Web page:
Limited evidence to show light drinking in pregnancy can harm baby


Limited evidence to show light drinking in pregnancy can harm baby

Women who find out they are pregnant after already having drunk during early pregnancy, should avoid further drinking, but should be aware that it is unlikely in most cases that their baby has been affected.

Still, he said, "the message from the March of Dimes is: Don't drink alcohol if you're pregnant, trying to get pregnant or think you may be pregnant". 10% report drinking in the last 30 days with greater than 3% reporting to debauch in 2015 report by U.S. center for Disease Control and Prevention (CDC).

Still, most experts agree that even a small risk is still a serious risk when it comes to a child's health. How light alcohol exposure may affect a developing fetus is less clear.

From 26 studies, the team found that drinking up to four units a week while pregnant, on average, was associated with an eight per cent higher risk of having a small baby compared with drinking no alcohol.

But they strongly advised mothers-to-be to avoid alcohol as a precaution.

In the new review, researchers found very little evidence that light drinking in pregnancy causes harm to babies, including birth defects, developmental delay, behavioural problems and impaired intelligence.

There is a risk of cognitive and behavioral problems in children whose mothers regularly drank more than 2 standard units per day.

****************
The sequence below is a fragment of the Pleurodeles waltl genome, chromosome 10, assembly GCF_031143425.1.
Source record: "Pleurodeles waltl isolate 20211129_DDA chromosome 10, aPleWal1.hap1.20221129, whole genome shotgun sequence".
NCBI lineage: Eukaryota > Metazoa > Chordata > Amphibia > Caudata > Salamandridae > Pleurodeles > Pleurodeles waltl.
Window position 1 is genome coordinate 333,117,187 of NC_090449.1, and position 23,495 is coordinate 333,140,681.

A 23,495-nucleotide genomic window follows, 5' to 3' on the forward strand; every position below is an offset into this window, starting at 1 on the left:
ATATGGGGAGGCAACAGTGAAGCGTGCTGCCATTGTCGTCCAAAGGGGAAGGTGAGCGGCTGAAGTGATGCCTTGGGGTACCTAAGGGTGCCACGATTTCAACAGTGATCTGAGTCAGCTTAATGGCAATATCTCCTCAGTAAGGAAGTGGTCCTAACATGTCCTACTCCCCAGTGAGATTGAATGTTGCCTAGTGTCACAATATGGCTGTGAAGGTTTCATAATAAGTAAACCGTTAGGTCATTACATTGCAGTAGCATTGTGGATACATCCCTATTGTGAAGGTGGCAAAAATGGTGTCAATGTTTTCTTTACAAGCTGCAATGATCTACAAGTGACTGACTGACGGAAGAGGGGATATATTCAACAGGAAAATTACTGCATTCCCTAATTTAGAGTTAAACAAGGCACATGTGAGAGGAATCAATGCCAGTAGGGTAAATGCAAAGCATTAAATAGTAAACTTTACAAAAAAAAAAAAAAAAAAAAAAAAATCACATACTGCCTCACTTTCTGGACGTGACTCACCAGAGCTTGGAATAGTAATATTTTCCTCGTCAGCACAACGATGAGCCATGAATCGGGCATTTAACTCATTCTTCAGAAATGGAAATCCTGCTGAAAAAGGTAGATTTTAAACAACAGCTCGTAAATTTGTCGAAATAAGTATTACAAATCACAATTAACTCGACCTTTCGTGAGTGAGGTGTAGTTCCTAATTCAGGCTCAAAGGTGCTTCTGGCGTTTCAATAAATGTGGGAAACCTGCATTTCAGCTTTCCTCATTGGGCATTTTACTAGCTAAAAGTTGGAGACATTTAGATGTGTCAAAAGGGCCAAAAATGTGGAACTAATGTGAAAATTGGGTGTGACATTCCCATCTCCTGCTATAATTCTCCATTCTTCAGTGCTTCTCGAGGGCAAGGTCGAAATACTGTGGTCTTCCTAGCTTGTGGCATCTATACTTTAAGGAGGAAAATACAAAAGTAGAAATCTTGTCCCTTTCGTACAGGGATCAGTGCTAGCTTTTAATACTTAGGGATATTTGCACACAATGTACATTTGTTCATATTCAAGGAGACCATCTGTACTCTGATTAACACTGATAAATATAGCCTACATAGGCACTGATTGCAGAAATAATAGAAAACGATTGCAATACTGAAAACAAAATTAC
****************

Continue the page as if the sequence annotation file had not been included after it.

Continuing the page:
"There is no safe amount for any pregnant women to drink because it is different from one person to another", Grunebaum told Newsweek.

According to a report appeared in the Guardian, drinking in pregnancy is a fraught issue and causes much anxiety.

Senior Research Associate Dr. Loubaba Mamluk said: "In conclusion, we found limited evidence for a causal role of light drinking in pregnancy, compared with abstaining, on most of the outcomes examined".

Researchers stated: "Despite the distinction between light drinking and abstinence being the point of most tension, and confusion for health professionals and pregnant women, and contributing to inconsistent guidance and advice now and in the past, our extensive review shows that this specific question is not being researched thoroughly enough, if at all".

"We were surprised that this very important topic was not researched as widely as expected", she said. The risks of minimal alcohol consumption should not be overemphasized. It has been hard to associate low levels of alcohol intake in pregnancy and harm, and this work confirms this.

It is known that quantity and frequency of use, particularly binging, does correlate with increased risk. Could a small glass of wine here or there pose risks to a baby's health? For example, one study didn't adjust its figures so it wouldn't be thrown off by factors such as high or low numbers of participants who smoked and were poor, but others did. "There are all sorts of non-risk-based beverages or ways to relax or express one's emotions that do not confer fetal or lifelong effects", she said.



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